Forza Horizon 3 is the latest in the sister series to the Motorsport line. In this game, instead of pretending to be a racecar driver, Horizon puts you in the open world of the Australian outback. Here you can explore a variety of vivid and beautiful settings in the land down under, and then race in them. It’s a different take on a similar game, so whichever one is more your speed, pick it up and hit the track.

Gears of War 4

Compared to Microsoft’s other Xbox-exclusive shooter franchise, Gears of War is comparatively more conservative with its release schedule. Gears of War 4 is the latest in that series, with a story that is largely (but not totally) divorced from the trilogy that came before it. Whether you’re a fan of the series or just getting into it, the experience of killing big bugs with bigger guns is still pretty central to the experience.

As always, you play as a disproportionately huge protagonist saving the world from an infestation of bug creatures that, despite being adequately dealt with in the previous game, now threaten the planet once again. This is a thinly veiled but sufficient excuse for some cover-based shooting. While it’s not the most stand out game of the series, it’s remarkably consistent with the quality you’ve come to expect from the franchise.

Ori and the Blind Forest

When we talk exclusives, you might tend to think of big budget, hyper-realistic games with amazing graphics. While Ori and the Blind Forest has one of those things—the visuals in this game are absolutely stunning—it’s a relatively small side-scrolling platformer that manages to be as charming as it is unique.

You play as Ori, a white glowing forest spirit, as you attempt to save the forest after a cataclysm nearly destroys it. Like the Metroid series, progression through the world is largely puzzle based, with some simple combat thrown in. You can (and often have to) backtrack throughout the huge world to unlock new powers and discover new corners of areas you’ve been to before. Much like the first 20 minutes or so of Wall-E, the story to this game uses very little in the way of dialogue, and yet manages to pull at your heart strings.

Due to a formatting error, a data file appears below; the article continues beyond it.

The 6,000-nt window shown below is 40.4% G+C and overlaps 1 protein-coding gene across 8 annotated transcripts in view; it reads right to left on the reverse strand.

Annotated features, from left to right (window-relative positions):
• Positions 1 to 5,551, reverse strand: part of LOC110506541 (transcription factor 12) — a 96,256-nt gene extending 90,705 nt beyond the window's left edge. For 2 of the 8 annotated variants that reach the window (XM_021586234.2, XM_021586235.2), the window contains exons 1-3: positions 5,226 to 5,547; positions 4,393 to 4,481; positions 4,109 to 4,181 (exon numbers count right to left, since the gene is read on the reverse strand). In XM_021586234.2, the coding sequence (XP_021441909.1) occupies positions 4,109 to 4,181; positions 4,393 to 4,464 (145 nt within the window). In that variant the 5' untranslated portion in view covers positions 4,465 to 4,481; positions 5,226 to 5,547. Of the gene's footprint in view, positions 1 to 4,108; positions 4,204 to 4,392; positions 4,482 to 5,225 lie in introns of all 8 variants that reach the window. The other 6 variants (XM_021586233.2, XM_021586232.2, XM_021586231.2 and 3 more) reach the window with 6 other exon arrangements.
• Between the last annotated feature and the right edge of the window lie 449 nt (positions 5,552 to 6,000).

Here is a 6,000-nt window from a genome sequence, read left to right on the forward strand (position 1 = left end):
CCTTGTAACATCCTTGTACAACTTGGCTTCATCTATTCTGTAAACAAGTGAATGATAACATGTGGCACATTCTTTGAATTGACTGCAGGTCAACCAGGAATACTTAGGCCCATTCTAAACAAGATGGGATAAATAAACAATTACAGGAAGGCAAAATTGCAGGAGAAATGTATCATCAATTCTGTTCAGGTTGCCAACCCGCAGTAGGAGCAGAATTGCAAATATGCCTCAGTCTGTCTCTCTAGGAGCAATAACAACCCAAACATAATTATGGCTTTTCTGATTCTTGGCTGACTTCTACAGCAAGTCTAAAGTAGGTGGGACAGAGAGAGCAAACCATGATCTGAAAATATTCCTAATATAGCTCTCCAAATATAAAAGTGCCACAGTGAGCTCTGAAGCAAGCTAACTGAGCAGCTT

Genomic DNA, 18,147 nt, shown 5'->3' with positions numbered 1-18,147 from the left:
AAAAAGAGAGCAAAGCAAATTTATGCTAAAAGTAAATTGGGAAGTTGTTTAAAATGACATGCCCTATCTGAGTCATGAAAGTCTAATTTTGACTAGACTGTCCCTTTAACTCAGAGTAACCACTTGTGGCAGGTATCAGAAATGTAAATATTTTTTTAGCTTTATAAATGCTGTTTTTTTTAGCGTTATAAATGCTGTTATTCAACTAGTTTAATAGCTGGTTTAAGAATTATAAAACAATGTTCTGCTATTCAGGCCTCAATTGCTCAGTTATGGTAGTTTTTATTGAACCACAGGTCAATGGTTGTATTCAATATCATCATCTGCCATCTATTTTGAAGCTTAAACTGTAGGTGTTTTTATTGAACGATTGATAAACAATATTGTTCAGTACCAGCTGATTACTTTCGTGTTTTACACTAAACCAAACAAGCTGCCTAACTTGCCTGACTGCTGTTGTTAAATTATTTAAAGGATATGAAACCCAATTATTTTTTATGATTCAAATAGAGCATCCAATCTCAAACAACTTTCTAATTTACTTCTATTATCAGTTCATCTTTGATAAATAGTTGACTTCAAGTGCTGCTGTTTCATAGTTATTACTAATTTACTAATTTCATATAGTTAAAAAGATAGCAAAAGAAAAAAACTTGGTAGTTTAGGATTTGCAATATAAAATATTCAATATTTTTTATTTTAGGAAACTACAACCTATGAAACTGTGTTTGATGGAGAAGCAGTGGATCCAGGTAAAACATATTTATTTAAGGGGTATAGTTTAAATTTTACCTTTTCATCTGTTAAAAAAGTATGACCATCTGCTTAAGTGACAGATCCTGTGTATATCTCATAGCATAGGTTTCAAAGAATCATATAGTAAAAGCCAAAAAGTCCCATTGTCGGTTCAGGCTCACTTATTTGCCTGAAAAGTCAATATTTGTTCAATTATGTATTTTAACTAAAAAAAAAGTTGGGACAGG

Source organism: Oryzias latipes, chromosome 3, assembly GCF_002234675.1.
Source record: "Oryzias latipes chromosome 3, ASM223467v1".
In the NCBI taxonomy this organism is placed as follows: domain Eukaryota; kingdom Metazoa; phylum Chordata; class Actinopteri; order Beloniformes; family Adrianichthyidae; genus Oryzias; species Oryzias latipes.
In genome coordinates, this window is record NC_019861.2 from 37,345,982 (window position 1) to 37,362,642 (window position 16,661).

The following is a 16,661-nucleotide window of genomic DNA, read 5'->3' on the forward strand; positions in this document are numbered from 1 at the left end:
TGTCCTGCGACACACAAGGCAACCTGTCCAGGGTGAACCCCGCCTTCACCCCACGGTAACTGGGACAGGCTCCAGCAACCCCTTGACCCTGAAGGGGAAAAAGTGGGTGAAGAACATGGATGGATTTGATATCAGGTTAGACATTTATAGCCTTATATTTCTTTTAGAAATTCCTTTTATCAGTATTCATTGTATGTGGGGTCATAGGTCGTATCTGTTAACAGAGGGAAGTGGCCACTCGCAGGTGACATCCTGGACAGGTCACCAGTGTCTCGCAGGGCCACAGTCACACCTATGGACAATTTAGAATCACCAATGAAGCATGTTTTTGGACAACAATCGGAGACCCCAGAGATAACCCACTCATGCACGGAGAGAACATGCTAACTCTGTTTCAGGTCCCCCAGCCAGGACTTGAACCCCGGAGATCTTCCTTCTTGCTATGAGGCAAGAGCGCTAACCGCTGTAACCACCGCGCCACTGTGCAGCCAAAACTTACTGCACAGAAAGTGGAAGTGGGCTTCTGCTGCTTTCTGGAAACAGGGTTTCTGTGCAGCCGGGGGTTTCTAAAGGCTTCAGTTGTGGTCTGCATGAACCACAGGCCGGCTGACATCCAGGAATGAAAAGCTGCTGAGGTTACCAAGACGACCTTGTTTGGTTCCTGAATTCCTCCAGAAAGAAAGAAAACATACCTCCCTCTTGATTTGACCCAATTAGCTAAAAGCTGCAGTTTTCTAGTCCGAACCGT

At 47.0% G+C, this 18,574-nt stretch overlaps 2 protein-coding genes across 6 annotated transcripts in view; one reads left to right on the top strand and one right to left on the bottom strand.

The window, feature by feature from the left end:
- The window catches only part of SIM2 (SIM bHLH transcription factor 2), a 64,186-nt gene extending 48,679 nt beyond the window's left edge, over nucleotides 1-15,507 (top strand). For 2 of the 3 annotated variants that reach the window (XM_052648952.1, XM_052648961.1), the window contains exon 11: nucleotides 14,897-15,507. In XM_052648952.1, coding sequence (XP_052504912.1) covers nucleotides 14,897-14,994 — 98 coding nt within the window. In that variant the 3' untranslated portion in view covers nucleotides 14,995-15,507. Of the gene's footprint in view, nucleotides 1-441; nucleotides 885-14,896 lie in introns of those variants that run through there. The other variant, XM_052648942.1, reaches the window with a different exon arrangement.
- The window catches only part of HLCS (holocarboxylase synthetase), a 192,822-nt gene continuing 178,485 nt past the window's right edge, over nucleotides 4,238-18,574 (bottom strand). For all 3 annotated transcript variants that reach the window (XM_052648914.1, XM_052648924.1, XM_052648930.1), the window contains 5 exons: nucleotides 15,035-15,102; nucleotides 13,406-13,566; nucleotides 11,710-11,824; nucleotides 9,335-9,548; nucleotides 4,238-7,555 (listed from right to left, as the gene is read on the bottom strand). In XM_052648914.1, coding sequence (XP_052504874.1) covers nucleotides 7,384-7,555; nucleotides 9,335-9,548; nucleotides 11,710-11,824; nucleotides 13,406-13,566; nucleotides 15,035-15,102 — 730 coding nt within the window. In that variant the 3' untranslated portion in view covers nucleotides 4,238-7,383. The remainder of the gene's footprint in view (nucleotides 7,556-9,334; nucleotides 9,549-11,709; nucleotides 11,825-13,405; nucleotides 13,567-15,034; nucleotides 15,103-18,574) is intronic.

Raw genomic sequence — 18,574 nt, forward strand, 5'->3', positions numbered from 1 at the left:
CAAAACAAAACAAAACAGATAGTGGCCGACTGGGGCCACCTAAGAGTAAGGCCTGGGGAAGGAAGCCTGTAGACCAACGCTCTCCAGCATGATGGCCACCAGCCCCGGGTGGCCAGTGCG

Sunset Overdrive

It’s hard to describe the world of Sunset Overdrive without using phrases like “fever dream” or “cornucopia of absurdity.” In this game, you play as an employee of an energy drink company that is accidentally turning its customers into mutated monsters and that definitely isn’t a metaphor for anything. The universe takes a lot of influence from modern punk, and might be one of the most colorful things created since the Speed Racer movie.

The gameplay centers heavily around skating around on pipes and using an arsenal of ridiculous weapons to mow down waves of zombified soda fans. It’s a bit like a hack and slash game if you replaced the hacking with firing guns, and the slashing with pulling a kickflip with a backside 180-degree ollie. Whatever that means. This game is an exercise in outrageous extravagance, but it’s hard to deny that it’s one of the most unique games you can play on the Xbox.

Eric Ravenscraft Eric Ravenscraft
Eric Ravenscraft has nearly a decade of writing experience in the technology industry. His work has also appeared in The New York Times, PCMag, The Daily Beast, Geek and Sundry, and The Inventory. Read Full Bio »